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War in Ukraine | Biden is busy closing the ranks of Westerners



(Washington) Preserving the unity found by Westerners against Russia since the invasion of Ukraine, and probing their posture against China: Joe Biden begins a week of intense diplomatic activity which will see him leave Wednesday for the ‘Europe.

The American president begins by talking Monday, at 11 a.m., with French President Emmanuel Macron, German Chancellor Olaf Scholz and Italian Prime Ministers Mario Draghi and British Prime Minister Boris Johnson.

This call should prepare a day of very high diplomatic intensity Thursday, in Brussels.

Joe Biden, his counterparts from the Old Continent and other Heads of State and Government of allied countries will hold nothing less than an extraordinary NATO summit, a G7 meeting and a European Union summit, at which the American president is invited.


Joe Biden will then travel to Poland on Friday and Saturday, a country which is seeing an influx of hundreds of thousands of Ukrainian refugees. Ten million people, more than a quarter of the country’s population, have now fled their homes.

His agenda for the time being only provides for a meeting with his Polish counterpart Andrzej Duda, which is fueling speculation about another commitment from the American president – ​​the White House having already made it known that an incursion into Ukraine was excluded.

The American president had made two foreign policy promises at the start of his term: to repair the alliances damaged by his predecessor Donald Trump, and to devote himself more to the rivalry with China.

The war in Ukraine has so far enabled the host of the White House to tick the first box: the West has imposed unprecedented economic sanctions on Russia, while some countries have made spectacular strategic reversals.

Regarding the “pivot to Asia”, Joe Biden is currently forced to turn instead to Europe. But the assault by Russian President Vladimir Putin could act as a revealer of the balance of power between Washington and Beijing.

The Americans raised their voices last week by publicly worrying about possible military and economic support from China to Russia. Joe Biden has already threatened his counterpart Xi Jinping, during a video call on Friday, of retaliation if he takes action.


The American president is betting that the severity of the sanctions against Russia will make China think, the world’s second economic power, whose leaders, far from condemning the invasion of Ukraine, refuse even to speak of “war”, preferring to evoke the “crisis” or the “situation”.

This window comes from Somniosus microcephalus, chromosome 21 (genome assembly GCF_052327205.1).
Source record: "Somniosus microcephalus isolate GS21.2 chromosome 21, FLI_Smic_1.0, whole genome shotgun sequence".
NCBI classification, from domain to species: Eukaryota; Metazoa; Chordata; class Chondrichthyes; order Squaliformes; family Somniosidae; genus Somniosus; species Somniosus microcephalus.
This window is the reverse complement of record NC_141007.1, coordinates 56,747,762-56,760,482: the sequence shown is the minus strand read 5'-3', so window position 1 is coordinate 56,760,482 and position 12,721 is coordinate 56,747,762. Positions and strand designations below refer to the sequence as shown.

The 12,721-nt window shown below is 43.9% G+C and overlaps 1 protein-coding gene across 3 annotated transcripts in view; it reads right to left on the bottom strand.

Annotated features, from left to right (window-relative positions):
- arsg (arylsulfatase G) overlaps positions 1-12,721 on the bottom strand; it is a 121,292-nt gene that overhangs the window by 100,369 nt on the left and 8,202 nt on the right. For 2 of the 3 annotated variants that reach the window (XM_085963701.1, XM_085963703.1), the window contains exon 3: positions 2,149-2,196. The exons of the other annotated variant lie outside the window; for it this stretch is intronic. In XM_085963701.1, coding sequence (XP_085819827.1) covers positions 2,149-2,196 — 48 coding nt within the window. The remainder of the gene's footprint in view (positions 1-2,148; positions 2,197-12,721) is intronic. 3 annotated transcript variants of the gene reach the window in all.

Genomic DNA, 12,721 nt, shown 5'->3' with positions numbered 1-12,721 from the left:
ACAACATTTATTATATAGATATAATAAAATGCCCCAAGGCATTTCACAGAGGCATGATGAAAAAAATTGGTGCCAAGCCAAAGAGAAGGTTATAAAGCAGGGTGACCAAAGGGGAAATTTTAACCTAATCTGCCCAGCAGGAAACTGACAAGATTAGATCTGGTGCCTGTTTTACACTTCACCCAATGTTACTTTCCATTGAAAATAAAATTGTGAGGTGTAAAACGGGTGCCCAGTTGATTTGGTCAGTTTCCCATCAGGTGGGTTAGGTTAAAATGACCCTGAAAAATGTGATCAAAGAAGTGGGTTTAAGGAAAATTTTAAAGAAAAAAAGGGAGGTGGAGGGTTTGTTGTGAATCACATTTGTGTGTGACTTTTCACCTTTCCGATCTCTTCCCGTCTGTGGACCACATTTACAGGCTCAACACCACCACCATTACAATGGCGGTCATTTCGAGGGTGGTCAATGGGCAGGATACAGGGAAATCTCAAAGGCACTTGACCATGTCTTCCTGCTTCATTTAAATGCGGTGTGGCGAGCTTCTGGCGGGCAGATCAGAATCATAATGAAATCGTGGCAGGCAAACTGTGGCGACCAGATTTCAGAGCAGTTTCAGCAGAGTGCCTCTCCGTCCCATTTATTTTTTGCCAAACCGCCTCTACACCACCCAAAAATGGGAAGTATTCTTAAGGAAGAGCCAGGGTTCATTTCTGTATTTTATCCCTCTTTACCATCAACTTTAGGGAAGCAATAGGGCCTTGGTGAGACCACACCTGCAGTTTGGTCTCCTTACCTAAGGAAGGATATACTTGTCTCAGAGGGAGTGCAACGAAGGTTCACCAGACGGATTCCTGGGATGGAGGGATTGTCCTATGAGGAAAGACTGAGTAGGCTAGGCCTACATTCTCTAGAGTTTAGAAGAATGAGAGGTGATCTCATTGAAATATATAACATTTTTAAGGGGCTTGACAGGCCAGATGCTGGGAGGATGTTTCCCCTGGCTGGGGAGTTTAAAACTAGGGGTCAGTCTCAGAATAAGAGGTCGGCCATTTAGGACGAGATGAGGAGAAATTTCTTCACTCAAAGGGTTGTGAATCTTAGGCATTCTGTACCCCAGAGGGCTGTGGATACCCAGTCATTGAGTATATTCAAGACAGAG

But Joe Biden’s calculation can only work if the United States and its allies show the same firmness vis-à-vis Beijing as that shared vis-à-vis Moscow.

However, the economic stakes of a potential escalation with China are of a completely different dimension, in an already volatile global context of soaring energy prices and certain foodstuffs.

The American president and his allies will also have to decide how to maintain pressure on Moscow over time. After almost a month of war, consultations and escalating sanctions, what threats can Westerners still brandish in the face of the ongoing bloody conflict?

On the economic level, many cartridges have already been fired. On the military level, the Americans are regularly congratulating themselves on having “galvanized” NATO, but the options are narrowing and becoming more complex.

Joe Biden, for example, promised to help Kyiv acquire long-range air defense systems, Russian S-300s. But this commitment raises difficult logistical and strategic questions: where to find these devices? How to deliver them? How to strengthen Ukrainian forces without weakening other European countries?

A recent incident precisely involving Poland illustrated the limit set by the United States itself: do nothing that would provoke a direct military confrontation with Russia.

Warsaw had offered to entrust the Americans with Mig-29 fighter planes, so that the latter would then deliver them to Ukraine. Washington had rejected, rather curtly, the proposal.

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